This is part of a series I started this year! I often wonder what other mothers find wonderful and challenging about motherhood. I particularly wonder how faith impacts other mothers in their parenting journeys. My faith is centered in the Orthodox Christian Church, so I reached out to other Orthodox women to see if they would share some thoughts about parenting and faith. I’ve been delighted with their responses and I hope–whether you are Orthodox or not–that you find their answers inspiring and encouraging!
This week I’m excited to introduce you to my friend, Mariah. She and her husband have been friends of ours for years. Since they’ve moved from the Midwest we don’t see them nearly enough, but I am constantly inspired by their family and their faith. So grateful to Mariah for sharing about her life and her kids today; can’t wait for you to read her words, especially her Orthodox/baseball analogy!
Tell us a little bit about yourself and your family.
I am mom to three amazing kids, Jonah (5), Nadine (3) and Christian (1). We live in Walpole MA. I am a surgeon and my husband Khalil is an iconographer and stay at home dad. Khalil and I both grew up in the Orthodox church, and love watching our kids learn and grow in their faith.
What is one of your favorite aspects of parenting?
As with many of my fellow Villagers who may be reading this, one of my most rewarding experiences growing up was going to camp and ultimately becoming a counselor. As it turns out, this is just a small taste of the incredible experience of being a parent. You are entrusted with these tiny people who go from being completely dependent on you, to exploring the world around them, to growing up to be their own person with their own values and faith. You have the privilege of guiding and molding and supporting them along the way. It is exhausting, physically and emotionally, but also rewarding beyond words.
What is the thing you find most difficult about parenting?
PATIENCE. Parenthood requires more patience than anything else I have encountered, and I never before knew what a weakness this was for me. Children are masters at trying patience, often unintentionally but sometimes very intentionally, and I have realized that I am (and may always be!) a real work in progress when it comes to this skill.
What is your best practical tip for creating an Orthodox home?
Create an Orthodox home before you have children. Have a routine for prayers before meals, before bed. Be active in your church as a married couple. If it is already at the core of your marriage and home, it will be a natural part of your life with your children too.
How has your Orthodox faith impacted your parenting?
In Orthodoxy we encounter the recurring themes of humility and unconditional love. I’ve realized that these are the same values that make up the foundation of parenthood. It is the most humbling experience, full of mistakes and failures and admitting to yourself and others your own faults and weaknesses; going through this process as an Orthodox Christian your entire life prepares you for parenthood. Conversely the humility we develop as parents carries over to our faith and our relationship with Christ. This humility is complemented by unconditional love, even at our most undeserving moments. We are told at a young age about God’s unconditional love for us, and witness it in various ways throughout our life, but I’m not sure I ever fully understood this concept before becoming a mother. Experiencing that unconditional love for your own children gives you a better understanding of and appreciation for the love we receive from God.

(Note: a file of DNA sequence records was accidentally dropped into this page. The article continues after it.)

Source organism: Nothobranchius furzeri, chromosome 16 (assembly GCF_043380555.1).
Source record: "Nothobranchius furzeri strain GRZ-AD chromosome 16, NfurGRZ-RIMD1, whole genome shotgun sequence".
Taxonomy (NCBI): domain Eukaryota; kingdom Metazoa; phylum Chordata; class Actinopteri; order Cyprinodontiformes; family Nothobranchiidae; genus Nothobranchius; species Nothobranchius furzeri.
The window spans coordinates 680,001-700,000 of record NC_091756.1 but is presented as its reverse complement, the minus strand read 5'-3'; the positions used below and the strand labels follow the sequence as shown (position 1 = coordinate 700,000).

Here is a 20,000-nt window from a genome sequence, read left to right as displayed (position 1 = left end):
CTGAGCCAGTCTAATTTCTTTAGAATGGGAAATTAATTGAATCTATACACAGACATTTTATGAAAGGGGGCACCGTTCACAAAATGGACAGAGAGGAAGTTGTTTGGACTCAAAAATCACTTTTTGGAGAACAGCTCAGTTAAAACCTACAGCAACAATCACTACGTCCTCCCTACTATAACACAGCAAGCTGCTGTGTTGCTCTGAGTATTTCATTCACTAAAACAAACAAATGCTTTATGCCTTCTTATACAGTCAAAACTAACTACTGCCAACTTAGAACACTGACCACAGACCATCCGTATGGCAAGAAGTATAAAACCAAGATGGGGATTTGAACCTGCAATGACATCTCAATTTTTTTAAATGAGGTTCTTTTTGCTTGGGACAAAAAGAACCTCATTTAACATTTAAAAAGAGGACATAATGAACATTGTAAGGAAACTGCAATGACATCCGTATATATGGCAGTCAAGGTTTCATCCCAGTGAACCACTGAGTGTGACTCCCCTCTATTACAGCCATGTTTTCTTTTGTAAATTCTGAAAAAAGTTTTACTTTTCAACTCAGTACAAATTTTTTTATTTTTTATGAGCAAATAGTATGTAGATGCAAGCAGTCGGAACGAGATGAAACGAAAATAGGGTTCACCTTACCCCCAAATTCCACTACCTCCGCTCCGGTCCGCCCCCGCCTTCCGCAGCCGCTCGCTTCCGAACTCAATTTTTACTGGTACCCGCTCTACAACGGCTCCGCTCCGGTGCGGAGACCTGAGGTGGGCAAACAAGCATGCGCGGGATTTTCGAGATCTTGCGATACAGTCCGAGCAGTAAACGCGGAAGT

What is the hardest thing about raising your children in the faith at the stage of life your kids are in right now?
Explaining Orthodox theology on their level. Kids come up with amazing questions, and I find it difficult to teach them what I want them to know in a way that they can understand and process the information. Even the most familiar Bible stories sound absolutely horrifying when read to preschoolers (Abraham preparing to sacrifice his son Isaac? Christ being crucified on the cross? Joseph’s brothers throwing him down a well then selling him into slavery?). It forces me to fully explore and understand my own beliefs and the lessons these stories are teaching us to be able to break it down for them. It never before occurred to me how difficult this could be!
What advice do you have for other moms raising their kids in the Orthodox faith?
I am not sure that I am at all qualified to give advice! I’m still figuring this out myself, constantly. Ultimately I think the best we can do is to teach by example. I’m going to borrow this perfect analogy from my husband. How do you raise kids to be Ohio State (or Red Sox, or insert any sports team) fans? Not by lecturing them on the importance of the sport. Not by boring them with the history of the game. You watch the games together, you cheer them on as a family, they experience that love and enthusiasm with you and it becomes contagious. It becomes part of who they are. Raising them to become Orthodox Christians is no different.
What’s your favorite Orthodox parenting book?
Parenting Toward the Kingdom, by Phillip Mamalakis. Highly recommended.
What’s your favorite Orthodox children’s book?
H is for Holy, by Nika Boyd.
Thank you so much, Mariah! I especially love your wisdom about creating an Orthodox home before you have kids; such great advice! Also, thanks for the keeping-it-real photos of your kiddos in church–they are precious and perfect!
P.S. You can read the rest of the series here.